November 16, 2012
"Americans Voting Smarter About Crime, Justice At Polls"The title of this post is the headline of this lengthy commentary by Radley Balko at The Huffington Post. Here are excerpts, which close with an especially interesting quote about folks inside the Obama Administration being surprised by some of the election day criminal justice outcomes:
A headline from the Denver Post this week read: "Colorado Drug Force Disbanding." Another from the Seattle Times announced, "220 Marijuana Cases Dismissed In King, Pierce Counties." Just 15 or 20 years ago, headlines like these were unimaginable. But marijuana legalization didn't just win in Washington and Coloardo, it won big.
In Colorado, it outpolled President Barack Obama. In Washington, Obama beat pot by less than half a percentage point. Medical marijuana also won in Massachusetts, and nearly won in Arkansas. (Legalization of pot lost in Oregon, but drug law reformers contend that was due to a poorly written ballot initiative that would basically have made the state a vendor.)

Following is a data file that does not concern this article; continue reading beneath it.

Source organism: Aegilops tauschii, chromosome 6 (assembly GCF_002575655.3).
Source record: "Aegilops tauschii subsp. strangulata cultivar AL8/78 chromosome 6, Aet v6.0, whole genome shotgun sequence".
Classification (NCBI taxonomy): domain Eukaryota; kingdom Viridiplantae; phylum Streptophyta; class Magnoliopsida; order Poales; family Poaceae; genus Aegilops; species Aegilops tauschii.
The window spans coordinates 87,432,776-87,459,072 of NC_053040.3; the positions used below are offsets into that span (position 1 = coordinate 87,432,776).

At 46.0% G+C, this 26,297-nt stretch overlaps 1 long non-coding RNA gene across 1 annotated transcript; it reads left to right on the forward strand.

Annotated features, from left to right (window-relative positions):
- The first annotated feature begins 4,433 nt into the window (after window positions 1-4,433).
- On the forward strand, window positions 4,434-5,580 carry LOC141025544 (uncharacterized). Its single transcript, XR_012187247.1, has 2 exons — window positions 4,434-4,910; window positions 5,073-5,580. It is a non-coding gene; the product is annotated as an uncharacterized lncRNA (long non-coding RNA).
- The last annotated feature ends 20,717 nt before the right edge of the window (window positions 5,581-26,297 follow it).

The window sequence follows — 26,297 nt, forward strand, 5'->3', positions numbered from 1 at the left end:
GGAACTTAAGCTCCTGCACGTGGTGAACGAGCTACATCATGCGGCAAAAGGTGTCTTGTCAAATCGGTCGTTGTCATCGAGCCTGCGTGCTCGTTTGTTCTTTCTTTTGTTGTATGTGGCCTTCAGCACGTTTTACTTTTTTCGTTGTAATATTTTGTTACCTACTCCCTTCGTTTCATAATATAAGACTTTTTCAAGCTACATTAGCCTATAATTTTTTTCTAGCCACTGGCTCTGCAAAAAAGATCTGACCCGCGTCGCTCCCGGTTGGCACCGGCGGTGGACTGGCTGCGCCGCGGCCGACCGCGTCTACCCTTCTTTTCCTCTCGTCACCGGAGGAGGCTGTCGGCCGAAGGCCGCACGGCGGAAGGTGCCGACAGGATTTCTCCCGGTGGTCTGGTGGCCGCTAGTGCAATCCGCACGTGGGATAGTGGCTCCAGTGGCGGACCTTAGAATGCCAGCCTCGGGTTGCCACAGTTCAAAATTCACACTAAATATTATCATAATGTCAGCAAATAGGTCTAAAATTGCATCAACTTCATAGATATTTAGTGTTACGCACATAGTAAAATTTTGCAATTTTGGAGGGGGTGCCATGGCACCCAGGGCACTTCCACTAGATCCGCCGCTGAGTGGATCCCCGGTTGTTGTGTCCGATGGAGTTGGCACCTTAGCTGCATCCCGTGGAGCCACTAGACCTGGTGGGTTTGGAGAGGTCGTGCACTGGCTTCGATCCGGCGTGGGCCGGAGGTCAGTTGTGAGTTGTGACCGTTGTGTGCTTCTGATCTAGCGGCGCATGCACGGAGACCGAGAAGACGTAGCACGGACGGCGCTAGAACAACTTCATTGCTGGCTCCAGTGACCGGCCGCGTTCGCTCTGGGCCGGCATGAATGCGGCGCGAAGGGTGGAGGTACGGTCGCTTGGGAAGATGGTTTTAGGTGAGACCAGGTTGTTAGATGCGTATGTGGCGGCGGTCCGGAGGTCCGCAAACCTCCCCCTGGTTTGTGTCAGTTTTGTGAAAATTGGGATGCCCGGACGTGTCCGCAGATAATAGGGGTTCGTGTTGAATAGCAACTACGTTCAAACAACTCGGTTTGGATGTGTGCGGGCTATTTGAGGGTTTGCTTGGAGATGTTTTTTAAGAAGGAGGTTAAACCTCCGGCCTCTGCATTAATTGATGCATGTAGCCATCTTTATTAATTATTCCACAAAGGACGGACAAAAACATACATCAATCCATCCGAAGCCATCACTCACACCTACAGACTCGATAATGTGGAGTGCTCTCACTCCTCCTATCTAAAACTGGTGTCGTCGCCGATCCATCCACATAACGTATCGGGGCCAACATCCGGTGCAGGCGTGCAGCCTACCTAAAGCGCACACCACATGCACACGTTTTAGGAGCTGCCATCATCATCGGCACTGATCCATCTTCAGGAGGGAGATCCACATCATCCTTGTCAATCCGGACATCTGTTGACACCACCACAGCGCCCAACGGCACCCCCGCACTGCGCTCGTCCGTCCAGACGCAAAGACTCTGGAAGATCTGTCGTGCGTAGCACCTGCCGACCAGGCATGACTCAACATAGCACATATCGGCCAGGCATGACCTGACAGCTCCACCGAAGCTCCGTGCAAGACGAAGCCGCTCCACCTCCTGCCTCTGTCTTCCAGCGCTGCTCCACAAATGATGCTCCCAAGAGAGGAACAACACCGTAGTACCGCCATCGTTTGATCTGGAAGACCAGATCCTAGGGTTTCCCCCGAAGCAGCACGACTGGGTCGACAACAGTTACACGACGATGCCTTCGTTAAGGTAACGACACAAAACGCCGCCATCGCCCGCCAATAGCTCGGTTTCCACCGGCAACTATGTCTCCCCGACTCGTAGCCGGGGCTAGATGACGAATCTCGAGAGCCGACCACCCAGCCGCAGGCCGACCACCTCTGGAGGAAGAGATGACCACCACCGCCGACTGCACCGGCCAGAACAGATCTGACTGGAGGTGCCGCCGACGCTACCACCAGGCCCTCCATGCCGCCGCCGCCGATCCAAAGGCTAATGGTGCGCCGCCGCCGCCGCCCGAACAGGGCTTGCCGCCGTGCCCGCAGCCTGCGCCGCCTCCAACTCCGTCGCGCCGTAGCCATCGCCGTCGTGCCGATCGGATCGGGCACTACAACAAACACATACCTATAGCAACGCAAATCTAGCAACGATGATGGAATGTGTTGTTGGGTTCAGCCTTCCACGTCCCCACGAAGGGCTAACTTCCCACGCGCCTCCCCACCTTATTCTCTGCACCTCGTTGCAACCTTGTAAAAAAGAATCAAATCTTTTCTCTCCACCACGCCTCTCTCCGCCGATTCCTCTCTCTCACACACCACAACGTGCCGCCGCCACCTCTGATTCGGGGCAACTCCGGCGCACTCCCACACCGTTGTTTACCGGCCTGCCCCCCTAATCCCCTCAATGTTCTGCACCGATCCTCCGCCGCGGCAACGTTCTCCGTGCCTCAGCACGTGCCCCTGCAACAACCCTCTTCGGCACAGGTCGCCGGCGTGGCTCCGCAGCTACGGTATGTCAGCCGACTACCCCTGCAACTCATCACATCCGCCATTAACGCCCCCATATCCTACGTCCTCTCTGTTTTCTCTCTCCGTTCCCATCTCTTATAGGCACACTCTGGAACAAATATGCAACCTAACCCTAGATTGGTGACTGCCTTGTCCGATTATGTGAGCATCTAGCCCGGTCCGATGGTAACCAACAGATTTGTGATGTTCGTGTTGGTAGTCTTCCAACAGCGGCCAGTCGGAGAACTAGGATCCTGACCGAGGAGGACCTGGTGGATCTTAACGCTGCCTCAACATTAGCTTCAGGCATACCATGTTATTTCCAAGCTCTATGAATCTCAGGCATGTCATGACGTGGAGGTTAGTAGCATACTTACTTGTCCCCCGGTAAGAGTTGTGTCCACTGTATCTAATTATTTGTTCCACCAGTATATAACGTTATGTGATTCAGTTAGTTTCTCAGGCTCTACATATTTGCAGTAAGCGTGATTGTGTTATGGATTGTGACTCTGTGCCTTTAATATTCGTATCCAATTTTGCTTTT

But it wasn't just pot. In California, voters reined in the state's infamous "Three Strikes and You're Out" law, passing a measure that now requires the third offense to be a serious or violent felony before the automatic life sentence kicks in. The results don't negate the law, but they do take some of the teeth out of it. And the margin -- the reform passed by more than a 2-to-1 margin -- has significant symbolic value. Three Strikes was arguably the most high-profile and highly touted of the get-tough-on-crime policies of the 1980s and 1990s. It epitomized the slogan-based approach to criminal justice policy that politicians tended to take during the prison boom.
Eric Sterling served on the House Subcommittee on Crime in the 1980s. Today, as president of the Criminal Justice Policy Foundation, he works to reform many of the laws he helped create. Sterling is encouraged by what he saw last week. "I definitely think we're seeing a shift in the public opinion," he says. "This election was really a game changing event."...